From this desk, I wrote well over a hundred articles, columns and feature stories for Chambersburg’s daily newspaper, Public Opinion.
Lessons From My Younger Self
By Richard Mabey Jr.
From 2015 till 2018, I wrote articles, columns and feature stories for Chambersburg’s daily newspaper, Public Opinion. In May of 2006, my beloved father went Home to be with the Lord. Prior to Dad’s passing, I spent a significant amount of time, sitting beside his bed. Dad was either in the hospital or at home. Writing was a great therapy for me.
After my dear father went Home to be with the Lord, I also got a job from a local medical doctor of doing a ghost write of a book that he was working on. I want to be very careful here. I know most of you may think that because an individual has the initials, MD, after his name that he is an incredible genius. Well, the individual may be smart, but he is not necessarily a genius.
When I began doing the ghost write on Dr. Runonsentence’s manuscript, I was amazed at how poorly it was written. Obviously, I’ve changed the name of the good doctor, namely because I don’t want to get sued. At any rate, I did a complete overhaul and rewrite of his book. Basically, it would have been easier to start from scratch.
Dr. Runonsentence did get his book published. He had the connections within the medical field. He had promised me that he would help me to get my book published. Sadly, it was an unkept promise. I don’t mean to sound bitter, I really don’t. The experience simply awakened me to the fact that even prestigious doctors don’t keep their word.
I always kept my desk as upbeat as I could. My desk, when I lived in Saint Thomas, Pennsylvania, was a large L-shaped desk. So, I had a lot of room to keep figurines, super-heros, little cars and the little toys that my cousin Howard Palmer and I played with in the sand pile when we were four and five. The figurines, pictures and old toys provided inspiration to me, whenever I would encounter a writer’s block.
One of my all-time favorite books is the book, “Eagle Scout.” My Aunt Vi gave it to me for my birthday in 1962, when I turned nine. It was prophetic in many ways. I think that I have read this book, well over a hundred times. When I had rheumatic fever, the entire year of seventh grade, I read it over and over and over again. I dreamt and dreamt of being an Eagle Scout.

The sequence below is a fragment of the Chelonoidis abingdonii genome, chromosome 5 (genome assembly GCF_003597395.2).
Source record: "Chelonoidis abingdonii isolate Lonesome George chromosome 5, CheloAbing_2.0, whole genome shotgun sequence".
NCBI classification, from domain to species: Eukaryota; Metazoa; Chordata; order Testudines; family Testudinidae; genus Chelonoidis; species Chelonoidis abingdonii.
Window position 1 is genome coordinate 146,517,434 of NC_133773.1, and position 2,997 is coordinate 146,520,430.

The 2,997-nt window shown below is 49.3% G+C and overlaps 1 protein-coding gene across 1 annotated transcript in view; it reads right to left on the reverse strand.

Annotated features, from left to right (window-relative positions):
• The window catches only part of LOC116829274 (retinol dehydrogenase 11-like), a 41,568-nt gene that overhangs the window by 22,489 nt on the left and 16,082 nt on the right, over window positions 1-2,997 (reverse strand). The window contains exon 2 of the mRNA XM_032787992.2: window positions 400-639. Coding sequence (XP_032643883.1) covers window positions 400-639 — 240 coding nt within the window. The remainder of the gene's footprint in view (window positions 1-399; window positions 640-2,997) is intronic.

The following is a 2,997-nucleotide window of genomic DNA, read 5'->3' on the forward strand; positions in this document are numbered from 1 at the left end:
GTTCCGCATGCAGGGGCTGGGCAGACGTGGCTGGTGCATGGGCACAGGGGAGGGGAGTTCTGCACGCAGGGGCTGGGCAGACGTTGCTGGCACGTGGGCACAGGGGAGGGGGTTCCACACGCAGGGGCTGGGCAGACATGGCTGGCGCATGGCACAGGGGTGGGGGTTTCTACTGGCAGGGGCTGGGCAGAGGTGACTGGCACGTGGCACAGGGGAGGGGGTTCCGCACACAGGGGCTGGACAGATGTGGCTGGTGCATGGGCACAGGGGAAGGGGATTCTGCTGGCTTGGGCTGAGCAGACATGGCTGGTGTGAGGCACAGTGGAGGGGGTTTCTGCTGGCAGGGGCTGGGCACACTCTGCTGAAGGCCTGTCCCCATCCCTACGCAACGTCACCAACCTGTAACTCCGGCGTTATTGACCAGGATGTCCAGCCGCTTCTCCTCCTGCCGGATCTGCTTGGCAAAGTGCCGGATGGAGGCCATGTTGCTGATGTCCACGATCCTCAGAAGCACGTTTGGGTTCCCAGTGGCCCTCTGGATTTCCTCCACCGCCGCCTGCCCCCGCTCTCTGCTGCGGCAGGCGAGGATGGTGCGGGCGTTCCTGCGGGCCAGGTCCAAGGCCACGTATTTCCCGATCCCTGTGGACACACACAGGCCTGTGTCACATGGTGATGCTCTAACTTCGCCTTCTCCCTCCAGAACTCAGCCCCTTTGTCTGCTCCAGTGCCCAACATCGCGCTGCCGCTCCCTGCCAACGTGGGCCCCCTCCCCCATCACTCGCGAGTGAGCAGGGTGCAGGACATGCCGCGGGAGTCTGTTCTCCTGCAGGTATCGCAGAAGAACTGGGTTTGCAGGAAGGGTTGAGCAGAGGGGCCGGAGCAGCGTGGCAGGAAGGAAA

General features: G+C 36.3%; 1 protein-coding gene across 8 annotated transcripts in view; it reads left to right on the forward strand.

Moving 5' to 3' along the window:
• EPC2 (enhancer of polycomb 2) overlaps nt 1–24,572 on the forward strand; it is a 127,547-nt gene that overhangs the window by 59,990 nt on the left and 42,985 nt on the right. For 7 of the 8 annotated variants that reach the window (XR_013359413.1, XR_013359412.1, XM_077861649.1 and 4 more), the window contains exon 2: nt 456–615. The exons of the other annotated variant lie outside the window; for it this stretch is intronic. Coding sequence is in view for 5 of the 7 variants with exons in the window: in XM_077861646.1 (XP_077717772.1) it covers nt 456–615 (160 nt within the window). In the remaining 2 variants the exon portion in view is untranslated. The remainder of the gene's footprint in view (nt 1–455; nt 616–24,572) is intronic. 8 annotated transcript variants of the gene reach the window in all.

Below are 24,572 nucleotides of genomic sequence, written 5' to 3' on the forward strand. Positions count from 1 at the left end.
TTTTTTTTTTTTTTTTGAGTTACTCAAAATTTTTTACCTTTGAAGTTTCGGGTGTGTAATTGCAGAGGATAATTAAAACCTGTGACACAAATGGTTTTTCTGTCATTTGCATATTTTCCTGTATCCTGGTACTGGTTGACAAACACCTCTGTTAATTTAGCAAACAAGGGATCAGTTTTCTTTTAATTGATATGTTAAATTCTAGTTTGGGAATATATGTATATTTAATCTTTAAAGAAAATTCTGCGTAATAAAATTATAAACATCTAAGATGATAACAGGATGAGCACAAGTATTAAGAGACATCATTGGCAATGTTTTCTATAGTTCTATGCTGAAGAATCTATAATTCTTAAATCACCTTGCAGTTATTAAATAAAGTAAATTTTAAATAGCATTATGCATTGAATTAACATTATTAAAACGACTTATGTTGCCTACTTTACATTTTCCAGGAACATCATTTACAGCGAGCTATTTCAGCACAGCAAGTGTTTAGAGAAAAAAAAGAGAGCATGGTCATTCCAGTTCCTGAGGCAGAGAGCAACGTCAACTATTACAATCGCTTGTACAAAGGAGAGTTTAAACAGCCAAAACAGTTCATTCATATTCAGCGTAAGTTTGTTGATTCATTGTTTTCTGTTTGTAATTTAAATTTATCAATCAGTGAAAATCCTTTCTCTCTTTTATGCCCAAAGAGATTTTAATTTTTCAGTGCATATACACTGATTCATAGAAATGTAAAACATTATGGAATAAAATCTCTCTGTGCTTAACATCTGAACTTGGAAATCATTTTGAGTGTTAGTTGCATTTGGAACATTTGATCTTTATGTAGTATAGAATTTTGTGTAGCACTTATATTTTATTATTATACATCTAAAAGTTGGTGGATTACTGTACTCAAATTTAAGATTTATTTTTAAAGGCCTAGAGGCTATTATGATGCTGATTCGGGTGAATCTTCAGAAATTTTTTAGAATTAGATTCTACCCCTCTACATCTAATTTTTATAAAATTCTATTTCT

Lately, it’s painful to confess, but I’ve been questioning my talent as a writer. I am seriously wondering if my novel will ever become published. Then, I think of that 12-year-old boy who successfully won a year-long battle with rheumatic fever.
Then, the boy’s determined heart beat the odds and the boy earned the coveted Eagle Scout. Despite warnings from his doctors, a Swimming Merit Badge Counselor telling him that he was wasting the counselor’s time. The swimming teacher told the boy that he would never, ever be a good enough swimmer to earn the Swimming Merit Badge, let alone the Lifesaving Merit Badge. But this young boy had a heart filled with determination and focus.
I look back at my younger 12-year-old self. I see him, lying in the bed in the hospital. I see him just staring and staring at the cover of the book that his Aunt Vi gave him. The book of course, is Wilfred McCormick’s novel, “Eagle Scout.”
I yearn for that fiery determination to once again fill my heart and soul. And, one thing that I know for sure, I am learning a lot from my younger, 12-year-old, self.